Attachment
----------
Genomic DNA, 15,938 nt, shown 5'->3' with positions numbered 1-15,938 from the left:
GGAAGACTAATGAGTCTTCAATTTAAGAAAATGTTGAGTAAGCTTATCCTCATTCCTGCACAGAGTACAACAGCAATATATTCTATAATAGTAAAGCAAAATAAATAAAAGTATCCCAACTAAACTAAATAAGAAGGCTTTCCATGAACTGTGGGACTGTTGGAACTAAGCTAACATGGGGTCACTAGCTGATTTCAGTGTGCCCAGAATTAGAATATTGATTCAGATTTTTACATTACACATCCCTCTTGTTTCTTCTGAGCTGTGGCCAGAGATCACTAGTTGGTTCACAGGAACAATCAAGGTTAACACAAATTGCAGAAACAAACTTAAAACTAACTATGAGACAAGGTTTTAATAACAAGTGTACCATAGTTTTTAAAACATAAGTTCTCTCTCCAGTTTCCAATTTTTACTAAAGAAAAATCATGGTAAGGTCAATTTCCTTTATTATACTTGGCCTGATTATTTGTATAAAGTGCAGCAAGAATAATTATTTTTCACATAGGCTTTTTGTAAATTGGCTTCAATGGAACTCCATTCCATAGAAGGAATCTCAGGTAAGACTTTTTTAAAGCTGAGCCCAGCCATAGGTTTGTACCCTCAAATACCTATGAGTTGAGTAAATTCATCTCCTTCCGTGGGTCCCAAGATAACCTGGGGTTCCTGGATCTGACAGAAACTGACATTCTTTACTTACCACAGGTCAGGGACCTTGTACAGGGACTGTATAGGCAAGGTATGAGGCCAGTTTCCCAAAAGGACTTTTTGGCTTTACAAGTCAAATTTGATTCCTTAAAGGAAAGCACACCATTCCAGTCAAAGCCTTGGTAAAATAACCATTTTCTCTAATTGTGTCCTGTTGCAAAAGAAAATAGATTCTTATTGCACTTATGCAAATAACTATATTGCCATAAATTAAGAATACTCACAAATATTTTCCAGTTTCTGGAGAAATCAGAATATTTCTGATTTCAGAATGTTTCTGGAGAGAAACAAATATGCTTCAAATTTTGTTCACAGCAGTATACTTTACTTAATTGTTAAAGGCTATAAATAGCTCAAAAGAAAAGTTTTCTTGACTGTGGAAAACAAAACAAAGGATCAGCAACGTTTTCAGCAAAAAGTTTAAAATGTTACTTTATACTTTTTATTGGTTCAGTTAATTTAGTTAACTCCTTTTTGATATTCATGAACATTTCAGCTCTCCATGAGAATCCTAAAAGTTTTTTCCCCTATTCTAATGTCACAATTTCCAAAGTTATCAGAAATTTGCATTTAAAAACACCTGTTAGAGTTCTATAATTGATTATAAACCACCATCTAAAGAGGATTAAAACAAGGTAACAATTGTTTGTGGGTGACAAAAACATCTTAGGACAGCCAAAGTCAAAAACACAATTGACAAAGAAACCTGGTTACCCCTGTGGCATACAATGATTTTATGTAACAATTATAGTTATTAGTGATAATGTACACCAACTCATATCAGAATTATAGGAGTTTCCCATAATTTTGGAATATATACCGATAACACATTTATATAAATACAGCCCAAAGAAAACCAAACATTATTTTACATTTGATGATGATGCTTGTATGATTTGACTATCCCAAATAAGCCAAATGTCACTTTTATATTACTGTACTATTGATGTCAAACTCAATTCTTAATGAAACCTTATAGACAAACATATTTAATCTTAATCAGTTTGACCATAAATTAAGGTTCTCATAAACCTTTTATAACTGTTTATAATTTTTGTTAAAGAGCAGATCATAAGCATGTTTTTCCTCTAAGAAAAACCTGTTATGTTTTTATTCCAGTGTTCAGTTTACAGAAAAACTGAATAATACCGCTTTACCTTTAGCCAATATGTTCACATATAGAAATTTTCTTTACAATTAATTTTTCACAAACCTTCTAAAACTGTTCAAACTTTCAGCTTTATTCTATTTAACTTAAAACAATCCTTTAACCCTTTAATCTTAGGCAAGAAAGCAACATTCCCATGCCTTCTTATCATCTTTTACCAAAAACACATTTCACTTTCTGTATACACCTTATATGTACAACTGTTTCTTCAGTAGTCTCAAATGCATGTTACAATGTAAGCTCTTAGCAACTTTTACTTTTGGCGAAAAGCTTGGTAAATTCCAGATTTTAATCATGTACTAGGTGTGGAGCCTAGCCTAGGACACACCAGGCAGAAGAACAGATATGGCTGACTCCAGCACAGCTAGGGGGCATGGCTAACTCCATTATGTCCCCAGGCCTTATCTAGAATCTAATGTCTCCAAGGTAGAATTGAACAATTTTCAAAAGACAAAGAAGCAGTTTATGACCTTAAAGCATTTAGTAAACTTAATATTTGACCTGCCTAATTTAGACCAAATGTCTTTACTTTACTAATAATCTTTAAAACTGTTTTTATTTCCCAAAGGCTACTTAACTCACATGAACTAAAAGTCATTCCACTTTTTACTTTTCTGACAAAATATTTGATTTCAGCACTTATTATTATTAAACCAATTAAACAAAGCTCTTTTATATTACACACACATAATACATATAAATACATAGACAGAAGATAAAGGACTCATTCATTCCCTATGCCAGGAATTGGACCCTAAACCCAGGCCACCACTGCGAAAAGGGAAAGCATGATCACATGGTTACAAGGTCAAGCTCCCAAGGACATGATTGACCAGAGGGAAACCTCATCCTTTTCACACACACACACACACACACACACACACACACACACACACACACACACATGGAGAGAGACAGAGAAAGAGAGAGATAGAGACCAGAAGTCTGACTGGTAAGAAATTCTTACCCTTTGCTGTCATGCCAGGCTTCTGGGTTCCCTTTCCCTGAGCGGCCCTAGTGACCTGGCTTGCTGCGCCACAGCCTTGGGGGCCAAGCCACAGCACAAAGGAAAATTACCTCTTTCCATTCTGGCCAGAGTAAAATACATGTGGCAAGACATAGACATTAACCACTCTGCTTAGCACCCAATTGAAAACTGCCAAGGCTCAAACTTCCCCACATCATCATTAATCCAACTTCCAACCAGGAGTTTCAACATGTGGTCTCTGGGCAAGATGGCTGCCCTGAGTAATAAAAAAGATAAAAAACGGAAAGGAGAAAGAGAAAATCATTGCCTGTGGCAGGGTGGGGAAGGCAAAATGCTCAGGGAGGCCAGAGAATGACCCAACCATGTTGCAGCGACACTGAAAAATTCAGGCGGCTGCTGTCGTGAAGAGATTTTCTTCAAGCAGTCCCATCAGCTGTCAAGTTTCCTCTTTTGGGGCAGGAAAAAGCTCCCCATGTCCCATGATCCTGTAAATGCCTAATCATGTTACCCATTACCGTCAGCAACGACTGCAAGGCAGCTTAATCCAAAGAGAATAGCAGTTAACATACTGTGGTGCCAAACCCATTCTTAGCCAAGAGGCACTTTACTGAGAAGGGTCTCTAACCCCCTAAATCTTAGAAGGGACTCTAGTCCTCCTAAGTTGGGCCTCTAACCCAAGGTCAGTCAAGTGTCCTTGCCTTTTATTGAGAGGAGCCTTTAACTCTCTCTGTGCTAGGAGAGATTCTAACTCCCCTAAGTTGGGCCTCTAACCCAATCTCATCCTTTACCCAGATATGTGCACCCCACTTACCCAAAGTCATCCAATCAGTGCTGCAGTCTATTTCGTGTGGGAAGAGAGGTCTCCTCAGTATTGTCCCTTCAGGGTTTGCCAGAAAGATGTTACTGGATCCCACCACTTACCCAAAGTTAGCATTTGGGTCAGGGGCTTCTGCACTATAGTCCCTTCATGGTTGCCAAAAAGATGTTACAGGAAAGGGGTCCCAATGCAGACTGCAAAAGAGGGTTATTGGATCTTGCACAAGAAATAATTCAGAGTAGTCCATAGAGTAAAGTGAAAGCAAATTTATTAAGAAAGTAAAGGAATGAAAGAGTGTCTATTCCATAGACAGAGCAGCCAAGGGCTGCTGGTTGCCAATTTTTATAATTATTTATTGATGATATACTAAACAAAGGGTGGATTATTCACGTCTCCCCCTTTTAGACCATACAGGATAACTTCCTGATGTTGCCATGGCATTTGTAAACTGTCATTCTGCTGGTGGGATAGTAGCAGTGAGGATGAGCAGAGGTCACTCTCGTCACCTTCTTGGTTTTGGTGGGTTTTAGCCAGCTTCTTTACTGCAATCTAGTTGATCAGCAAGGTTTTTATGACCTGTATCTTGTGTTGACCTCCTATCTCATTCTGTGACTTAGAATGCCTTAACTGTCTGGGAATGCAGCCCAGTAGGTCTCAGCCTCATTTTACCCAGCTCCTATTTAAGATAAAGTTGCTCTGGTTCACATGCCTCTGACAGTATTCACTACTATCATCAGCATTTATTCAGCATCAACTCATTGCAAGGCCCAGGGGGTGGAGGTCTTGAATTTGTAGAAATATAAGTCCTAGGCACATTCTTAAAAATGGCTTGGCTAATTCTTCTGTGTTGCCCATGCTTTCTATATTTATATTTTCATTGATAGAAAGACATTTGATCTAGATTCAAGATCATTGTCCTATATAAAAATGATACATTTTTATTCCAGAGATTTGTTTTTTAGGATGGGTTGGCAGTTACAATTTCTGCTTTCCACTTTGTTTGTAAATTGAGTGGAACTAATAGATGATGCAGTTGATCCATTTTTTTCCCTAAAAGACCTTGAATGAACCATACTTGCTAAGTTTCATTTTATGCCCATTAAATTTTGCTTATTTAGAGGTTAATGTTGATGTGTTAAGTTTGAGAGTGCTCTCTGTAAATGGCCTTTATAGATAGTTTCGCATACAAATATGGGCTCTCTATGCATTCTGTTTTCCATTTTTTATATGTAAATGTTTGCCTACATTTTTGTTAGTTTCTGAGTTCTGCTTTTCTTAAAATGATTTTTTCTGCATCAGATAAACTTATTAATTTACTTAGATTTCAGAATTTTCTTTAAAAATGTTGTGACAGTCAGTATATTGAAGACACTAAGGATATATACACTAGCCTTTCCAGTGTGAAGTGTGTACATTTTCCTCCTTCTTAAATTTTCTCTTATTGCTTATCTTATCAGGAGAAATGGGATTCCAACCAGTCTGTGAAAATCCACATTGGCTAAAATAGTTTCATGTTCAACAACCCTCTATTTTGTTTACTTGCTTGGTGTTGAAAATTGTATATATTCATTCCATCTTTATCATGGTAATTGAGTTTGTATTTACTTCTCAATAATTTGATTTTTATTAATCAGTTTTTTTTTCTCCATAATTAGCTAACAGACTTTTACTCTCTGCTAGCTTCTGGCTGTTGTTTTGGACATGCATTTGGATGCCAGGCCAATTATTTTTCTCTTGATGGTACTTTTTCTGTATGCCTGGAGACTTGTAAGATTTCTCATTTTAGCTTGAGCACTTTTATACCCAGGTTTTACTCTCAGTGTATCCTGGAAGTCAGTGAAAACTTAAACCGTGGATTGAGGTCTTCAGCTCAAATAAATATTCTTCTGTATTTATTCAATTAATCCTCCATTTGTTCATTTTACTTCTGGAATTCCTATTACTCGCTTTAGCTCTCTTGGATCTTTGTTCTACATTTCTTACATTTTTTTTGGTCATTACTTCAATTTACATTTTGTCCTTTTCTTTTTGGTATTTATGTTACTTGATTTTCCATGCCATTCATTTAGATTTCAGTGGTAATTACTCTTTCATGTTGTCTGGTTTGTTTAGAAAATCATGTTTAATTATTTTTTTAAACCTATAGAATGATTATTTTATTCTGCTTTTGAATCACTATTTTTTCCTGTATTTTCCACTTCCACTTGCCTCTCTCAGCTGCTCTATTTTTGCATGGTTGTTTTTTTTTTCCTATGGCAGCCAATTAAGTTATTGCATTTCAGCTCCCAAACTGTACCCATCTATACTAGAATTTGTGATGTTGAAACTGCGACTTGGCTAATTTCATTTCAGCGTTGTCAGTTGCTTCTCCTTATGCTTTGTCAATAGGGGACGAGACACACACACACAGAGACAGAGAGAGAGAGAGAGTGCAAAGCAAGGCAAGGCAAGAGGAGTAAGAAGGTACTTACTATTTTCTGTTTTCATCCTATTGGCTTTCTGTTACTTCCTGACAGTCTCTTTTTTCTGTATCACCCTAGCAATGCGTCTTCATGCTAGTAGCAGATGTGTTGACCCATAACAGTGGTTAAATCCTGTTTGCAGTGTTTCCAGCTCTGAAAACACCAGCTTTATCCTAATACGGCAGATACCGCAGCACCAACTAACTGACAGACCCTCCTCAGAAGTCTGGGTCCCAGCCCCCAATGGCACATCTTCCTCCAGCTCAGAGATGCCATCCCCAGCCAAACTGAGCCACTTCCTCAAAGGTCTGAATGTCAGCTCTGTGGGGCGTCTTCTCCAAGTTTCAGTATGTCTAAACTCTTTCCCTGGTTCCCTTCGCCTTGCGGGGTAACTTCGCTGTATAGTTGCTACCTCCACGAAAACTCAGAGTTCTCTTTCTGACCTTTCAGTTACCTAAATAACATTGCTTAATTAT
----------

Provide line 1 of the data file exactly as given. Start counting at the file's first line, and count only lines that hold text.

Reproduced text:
Genomic DNA, 15,938 nt, shown 5'->3' with positions numbered 1-15,938 from the left: